The Upper Barrakka Gardens are situated near Castille Place and possess unsurpassed views across the Grand Harbour over to the Three Cities.
The origins of the Upper Barrakka Gardens go back to 1661, when it was a private garden of the Italian Knights, whose inns of residence (auberges) lie close by. It was not before 1824 that it was opened as a public garden and during WWII the garden suffered much destruction. The paths are lined with and the busts, statues and plaques that chart various personalities and other significant events in Maltese history.
Of special interest are the bronze group, known as ‘Les Gavroches’ (street urchins), by an early 20th century Maltese sculptor. Depicting three children hurrying forward, the idea behind this statue was the extreme hardship faced at the turn of the 20th century.
Guarding the approaches to both Grand and Marsamxett Harbours is Fort St Elmo. It was the scene of a heroic defence during the Great Siege of 1565.
When the Knights arrived in Malta, Mount Sceberras, on which Valletta was later to stand, was a rocky promontory with a small fort built in 1488 during Aragonese rule of the Islands. The Knights set about reinforcing the fort’s defences to the extent that this once small fort managed to repel a month of attack from the Ottomans at the outset of the Great Siege. It was eventually captured with the loss of 1500 Knights and local defenders. But testimony to the Fort’s strength is the fact that the attackers lost four times that number of men in taking the St Elmo. When the siege was over, the victorious Knights rebuilt Fort St Elmo and strengthened further its defences.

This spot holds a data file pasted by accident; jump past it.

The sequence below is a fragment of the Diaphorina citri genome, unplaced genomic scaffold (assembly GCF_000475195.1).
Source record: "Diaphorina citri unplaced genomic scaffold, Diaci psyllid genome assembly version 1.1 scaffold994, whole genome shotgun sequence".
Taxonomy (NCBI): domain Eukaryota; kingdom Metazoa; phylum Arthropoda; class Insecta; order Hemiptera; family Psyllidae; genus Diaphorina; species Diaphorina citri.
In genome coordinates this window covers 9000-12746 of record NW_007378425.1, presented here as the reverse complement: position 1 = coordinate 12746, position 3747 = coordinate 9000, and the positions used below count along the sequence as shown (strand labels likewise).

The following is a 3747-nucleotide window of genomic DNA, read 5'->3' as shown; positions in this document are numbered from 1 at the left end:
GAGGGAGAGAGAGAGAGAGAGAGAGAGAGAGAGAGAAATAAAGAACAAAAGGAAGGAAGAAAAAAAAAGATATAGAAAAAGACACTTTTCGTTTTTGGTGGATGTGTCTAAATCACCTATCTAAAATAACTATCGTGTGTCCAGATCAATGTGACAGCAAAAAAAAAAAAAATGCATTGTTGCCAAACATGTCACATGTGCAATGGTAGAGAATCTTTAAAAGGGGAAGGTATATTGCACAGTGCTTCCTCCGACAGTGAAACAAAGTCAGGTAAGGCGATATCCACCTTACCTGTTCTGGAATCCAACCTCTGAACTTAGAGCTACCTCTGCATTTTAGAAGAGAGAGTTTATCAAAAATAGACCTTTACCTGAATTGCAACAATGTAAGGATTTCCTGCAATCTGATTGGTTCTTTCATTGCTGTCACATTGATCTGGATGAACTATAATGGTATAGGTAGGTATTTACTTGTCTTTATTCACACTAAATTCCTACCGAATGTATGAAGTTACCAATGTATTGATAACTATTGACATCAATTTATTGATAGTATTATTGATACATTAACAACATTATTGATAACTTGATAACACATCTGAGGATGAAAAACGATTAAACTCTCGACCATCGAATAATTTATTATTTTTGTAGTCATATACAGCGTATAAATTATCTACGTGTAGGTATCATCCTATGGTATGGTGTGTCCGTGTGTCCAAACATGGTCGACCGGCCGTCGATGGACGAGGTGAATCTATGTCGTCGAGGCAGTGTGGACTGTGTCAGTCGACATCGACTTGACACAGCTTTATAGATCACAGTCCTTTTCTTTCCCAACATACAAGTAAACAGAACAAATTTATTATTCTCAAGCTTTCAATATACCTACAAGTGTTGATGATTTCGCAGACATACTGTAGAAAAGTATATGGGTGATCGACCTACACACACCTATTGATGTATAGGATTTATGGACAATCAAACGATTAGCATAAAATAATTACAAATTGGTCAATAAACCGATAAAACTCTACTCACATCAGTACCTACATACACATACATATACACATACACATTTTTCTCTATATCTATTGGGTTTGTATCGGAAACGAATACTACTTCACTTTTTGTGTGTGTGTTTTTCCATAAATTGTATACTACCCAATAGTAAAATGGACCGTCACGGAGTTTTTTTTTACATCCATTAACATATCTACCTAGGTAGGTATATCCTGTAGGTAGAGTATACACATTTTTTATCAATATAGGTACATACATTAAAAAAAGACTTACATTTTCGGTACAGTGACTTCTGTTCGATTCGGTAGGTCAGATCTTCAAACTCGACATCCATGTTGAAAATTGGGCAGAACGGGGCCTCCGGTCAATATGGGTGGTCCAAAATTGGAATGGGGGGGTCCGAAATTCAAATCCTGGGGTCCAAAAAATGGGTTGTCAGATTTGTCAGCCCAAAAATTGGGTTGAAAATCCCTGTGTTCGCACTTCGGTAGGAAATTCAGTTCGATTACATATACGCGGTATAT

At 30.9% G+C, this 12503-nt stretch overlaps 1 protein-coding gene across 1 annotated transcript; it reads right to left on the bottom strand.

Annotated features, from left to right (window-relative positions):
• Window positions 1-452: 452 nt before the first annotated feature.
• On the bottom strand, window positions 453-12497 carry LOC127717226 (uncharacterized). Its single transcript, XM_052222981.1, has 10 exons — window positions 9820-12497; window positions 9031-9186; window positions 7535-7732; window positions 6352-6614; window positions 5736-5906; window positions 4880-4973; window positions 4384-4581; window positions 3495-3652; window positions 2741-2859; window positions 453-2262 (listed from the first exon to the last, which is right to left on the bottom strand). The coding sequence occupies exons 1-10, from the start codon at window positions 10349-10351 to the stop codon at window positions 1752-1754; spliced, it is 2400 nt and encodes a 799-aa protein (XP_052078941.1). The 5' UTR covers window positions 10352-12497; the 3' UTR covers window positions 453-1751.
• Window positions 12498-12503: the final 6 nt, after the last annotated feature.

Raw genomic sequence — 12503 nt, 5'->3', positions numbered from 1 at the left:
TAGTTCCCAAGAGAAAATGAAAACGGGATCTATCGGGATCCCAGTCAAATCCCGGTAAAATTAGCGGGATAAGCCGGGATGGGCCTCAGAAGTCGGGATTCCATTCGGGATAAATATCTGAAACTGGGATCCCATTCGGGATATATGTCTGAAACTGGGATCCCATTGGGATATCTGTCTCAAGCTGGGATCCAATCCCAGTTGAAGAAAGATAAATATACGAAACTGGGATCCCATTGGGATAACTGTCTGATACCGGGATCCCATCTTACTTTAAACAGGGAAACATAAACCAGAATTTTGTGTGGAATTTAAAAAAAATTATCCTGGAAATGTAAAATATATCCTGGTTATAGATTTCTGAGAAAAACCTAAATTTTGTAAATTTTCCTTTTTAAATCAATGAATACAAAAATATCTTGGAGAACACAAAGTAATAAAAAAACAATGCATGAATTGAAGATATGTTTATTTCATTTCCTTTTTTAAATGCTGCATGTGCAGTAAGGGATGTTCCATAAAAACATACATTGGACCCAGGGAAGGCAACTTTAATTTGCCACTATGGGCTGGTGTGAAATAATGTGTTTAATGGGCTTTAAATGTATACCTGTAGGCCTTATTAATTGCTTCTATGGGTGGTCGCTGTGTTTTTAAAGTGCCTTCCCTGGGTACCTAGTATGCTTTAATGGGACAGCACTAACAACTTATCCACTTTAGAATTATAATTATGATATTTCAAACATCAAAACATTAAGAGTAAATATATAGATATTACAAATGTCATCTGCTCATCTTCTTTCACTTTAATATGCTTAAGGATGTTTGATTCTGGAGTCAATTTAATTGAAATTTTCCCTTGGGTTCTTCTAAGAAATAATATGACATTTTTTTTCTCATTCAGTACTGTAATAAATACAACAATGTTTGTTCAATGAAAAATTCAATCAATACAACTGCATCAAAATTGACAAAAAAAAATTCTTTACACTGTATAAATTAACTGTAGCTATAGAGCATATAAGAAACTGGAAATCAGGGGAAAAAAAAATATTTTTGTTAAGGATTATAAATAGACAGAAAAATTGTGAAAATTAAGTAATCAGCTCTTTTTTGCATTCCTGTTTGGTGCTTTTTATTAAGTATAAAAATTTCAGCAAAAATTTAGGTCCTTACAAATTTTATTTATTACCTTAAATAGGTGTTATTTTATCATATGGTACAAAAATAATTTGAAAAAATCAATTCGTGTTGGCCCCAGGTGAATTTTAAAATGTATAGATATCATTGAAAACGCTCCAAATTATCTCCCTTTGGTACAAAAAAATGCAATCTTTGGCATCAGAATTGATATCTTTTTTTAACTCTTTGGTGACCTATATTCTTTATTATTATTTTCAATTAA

The Fort has seen continuous use over the centuries, right through to World War II and the present day. In 1940, at the start of the War, Italian airmen led the first aerial attack on Malta with Fort St Elmo as the main target. Today, part of Fort St Elmo houses the War Museum with the rest of the Fort serving as the Maltese Police Academy.
The Fort is the scene today of the `In Guardia’ and ‘Alarme’ historical re-enactments – full-scale military parades in period costume held throughout the year except during peak summer months.